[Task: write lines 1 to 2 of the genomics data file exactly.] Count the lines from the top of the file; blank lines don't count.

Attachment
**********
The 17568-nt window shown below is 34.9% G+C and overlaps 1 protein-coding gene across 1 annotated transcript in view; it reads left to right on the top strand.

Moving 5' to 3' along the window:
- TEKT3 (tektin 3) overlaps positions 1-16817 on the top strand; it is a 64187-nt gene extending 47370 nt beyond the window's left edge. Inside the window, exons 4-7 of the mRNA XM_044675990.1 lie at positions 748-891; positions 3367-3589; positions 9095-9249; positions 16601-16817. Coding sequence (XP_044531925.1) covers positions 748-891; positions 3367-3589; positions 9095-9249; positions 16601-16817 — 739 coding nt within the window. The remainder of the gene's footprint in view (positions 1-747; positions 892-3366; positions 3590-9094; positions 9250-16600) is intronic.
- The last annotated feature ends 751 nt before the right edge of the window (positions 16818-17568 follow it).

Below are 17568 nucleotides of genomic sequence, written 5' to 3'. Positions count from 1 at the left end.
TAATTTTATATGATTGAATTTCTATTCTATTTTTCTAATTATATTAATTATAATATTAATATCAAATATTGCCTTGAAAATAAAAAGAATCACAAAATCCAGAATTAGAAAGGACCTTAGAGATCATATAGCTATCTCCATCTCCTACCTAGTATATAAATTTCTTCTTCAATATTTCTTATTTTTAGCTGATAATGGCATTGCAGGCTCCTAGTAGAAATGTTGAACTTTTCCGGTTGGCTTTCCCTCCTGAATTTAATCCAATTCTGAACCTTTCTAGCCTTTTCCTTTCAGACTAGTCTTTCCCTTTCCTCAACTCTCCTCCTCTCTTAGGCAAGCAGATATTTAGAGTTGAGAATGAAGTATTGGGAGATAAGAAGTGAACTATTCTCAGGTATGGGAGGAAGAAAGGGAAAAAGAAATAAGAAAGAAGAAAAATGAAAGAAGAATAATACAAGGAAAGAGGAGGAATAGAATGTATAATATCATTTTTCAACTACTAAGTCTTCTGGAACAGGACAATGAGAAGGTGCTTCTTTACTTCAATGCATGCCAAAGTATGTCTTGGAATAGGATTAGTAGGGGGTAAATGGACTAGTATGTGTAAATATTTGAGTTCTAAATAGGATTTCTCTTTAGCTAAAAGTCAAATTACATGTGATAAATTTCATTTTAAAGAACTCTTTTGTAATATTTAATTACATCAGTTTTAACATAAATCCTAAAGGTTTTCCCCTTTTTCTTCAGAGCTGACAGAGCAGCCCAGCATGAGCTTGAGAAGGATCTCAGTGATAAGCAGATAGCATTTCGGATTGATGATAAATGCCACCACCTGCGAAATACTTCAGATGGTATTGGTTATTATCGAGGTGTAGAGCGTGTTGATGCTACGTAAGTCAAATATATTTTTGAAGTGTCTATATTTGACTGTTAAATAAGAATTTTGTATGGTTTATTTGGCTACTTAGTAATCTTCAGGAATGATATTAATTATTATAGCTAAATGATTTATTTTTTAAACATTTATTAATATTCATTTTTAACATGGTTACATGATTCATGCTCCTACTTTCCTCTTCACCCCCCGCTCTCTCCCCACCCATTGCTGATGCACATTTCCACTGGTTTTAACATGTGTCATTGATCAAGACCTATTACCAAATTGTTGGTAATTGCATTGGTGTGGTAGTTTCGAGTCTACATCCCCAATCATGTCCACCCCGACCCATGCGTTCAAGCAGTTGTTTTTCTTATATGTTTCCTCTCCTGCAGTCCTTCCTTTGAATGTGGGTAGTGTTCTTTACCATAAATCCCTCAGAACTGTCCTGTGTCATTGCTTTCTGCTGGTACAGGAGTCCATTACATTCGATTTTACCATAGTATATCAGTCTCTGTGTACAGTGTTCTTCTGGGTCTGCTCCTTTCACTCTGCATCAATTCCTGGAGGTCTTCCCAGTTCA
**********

The 17568-nt window shown below is 34.9% G+C and overlaps 1 protein-coding gene across 1 annotated transcript in view; it reads left to right on the top strand.

Moving 5' to 3' along the window: